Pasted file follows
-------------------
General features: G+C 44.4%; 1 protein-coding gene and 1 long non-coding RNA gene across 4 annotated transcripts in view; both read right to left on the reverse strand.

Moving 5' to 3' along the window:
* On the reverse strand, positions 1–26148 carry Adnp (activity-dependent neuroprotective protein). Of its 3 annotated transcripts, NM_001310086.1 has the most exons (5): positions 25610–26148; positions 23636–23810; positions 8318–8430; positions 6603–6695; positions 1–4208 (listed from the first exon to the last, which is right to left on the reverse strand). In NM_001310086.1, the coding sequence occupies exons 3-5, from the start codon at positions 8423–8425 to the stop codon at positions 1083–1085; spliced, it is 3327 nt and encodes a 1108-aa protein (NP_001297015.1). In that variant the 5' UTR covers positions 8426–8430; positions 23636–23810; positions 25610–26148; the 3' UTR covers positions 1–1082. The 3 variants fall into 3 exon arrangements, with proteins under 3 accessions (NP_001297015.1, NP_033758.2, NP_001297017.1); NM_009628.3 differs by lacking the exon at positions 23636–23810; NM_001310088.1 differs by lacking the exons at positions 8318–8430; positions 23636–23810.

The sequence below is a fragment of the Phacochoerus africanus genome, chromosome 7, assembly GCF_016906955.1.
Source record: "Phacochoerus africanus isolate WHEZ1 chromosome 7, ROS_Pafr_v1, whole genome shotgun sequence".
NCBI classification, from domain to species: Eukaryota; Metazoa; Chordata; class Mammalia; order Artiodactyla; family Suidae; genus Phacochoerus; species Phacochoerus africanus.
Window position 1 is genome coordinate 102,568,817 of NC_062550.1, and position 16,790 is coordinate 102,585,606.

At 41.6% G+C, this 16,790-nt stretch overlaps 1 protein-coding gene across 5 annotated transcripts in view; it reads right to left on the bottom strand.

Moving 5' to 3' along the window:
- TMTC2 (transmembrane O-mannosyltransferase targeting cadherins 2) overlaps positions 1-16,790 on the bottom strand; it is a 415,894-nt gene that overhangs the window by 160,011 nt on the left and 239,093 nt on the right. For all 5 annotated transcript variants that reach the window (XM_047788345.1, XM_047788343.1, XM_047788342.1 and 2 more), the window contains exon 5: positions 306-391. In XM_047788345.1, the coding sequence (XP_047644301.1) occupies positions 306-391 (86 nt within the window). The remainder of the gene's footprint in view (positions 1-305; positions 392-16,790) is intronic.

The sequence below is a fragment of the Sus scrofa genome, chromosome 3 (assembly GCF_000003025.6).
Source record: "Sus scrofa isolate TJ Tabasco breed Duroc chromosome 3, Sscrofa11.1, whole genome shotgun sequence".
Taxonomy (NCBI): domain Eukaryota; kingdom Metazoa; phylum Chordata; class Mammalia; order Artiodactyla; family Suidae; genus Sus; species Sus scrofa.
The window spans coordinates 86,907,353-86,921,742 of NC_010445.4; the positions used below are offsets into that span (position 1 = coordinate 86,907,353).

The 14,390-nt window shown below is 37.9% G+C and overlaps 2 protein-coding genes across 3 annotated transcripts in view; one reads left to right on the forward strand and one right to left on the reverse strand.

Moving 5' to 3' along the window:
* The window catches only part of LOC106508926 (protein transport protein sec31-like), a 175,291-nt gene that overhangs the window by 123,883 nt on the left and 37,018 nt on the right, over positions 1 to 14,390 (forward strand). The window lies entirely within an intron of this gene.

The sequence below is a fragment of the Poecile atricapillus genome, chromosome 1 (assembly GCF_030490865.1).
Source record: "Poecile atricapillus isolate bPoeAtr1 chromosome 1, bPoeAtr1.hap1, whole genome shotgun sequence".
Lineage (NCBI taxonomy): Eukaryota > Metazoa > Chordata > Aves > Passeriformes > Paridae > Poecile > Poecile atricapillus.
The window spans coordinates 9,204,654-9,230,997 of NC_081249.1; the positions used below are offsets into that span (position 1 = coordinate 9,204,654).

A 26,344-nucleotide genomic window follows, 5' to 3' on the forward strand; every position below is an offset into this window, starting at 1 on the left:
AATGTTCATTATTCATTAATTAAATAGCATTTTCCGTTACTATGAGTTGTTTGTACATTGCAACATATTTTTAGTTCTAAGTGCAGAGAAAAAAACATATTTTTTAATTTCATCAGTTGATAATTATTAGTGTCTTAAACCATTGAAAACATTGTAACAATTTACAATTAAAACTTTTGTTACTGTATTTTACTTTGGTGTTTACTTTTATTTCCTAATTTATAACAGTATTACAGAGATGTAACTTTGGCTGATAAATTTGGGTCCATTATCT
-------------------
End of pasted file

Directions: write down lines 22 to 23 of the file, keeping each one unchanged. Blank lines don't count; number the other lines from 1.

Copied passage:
A 26,344-nucleotide genomic window follows, 5' to 3' on the forward strand; every position below is an offset into this window, starting at 1 on the left:
AATGTTCATTATTCATTAATTAAATAGCATTTTCCGTTACTATGAGTTGTTTGTACATTGCAACATATTTTTAGTTCTAAGTGCAGAGAAAAAAACATATTTTTTAATTTCATCAGTTGATAATTATTAGTGTCTTAAACCATTGAAAACATTGTAACAATTTACAATTAAAACTTTTGTTACTGTATTTTACTTTGGTGTTTACTTTTATTTCCTAATTTATAACAGTATTACAGAGATGTAACTTTGGCTGATAAATTTGGGTCCATTATCT